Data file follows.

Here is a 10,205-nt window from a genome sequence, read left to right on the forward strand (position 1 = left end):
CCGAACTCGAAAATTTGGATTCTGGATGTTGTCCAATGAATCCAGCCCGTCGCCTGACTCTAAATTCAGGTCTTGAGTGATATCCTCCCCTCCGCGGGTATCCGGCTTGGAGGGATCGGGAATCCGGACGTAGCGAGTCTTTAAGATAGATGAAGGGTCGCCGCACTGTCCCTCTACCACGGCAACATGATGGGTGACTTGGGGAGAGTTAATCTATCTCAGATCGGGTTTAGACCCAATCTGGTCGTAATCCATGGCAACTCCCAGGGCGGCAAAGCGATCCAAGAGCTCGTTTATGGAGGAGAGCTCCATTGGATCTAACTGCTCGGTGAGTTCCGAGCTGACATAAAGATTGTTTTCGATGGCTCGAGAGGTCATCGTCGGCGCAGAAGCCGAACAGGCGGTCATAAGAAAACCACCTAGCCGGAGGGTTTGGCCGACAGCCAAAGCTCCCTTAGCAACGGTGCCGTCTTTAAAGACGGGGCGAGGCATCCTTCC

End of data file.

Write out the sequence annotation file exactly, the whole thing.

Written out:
Here is a 10,205-nt window from a genome sequence, read left to right on the forward strand (position 1 = left end):
CCGAACTCGAAAATTTGGATTCTGGATGTTGTCCAATGAATCCAGCCCGTCGCCTGACTCTAAATTCAGGTCTTGAGTGATATCCTCCCCTCCGCGGGTATCCGGCTTGGAGGGATCGGGAATCCGGACGTAGCGAGTCTTTAAGATAGATGAAGGGTCGCCGCACTGTCCCTCTACCACGGCAACATGATGGGTGACTTGGGGAGAGTTAATCTATCTCAGATCGGGTTTAGACCCAATCTGGTCGTAATCCATGGCAACTCCCAGGGCGGCAAAGCGATCCAAGAGCTCGTTTATGGAGGAGAGCTCCATTGGATCTAACTGCTCGGTGAGTTCCGAGCTGACATAAAGATTGTTTTCGATGGCTCGAGAGGTCATCGTCGGCGCAGAAGCCGAACAGGCGGTCATAAGAAAACCACCTAGCCGGAGGGTTTGGCCGACAGCCAAAGCTCCCTTAGCAACGGTGCCGTCTTTAAAGACGGGGCGAGGCATCCTTCC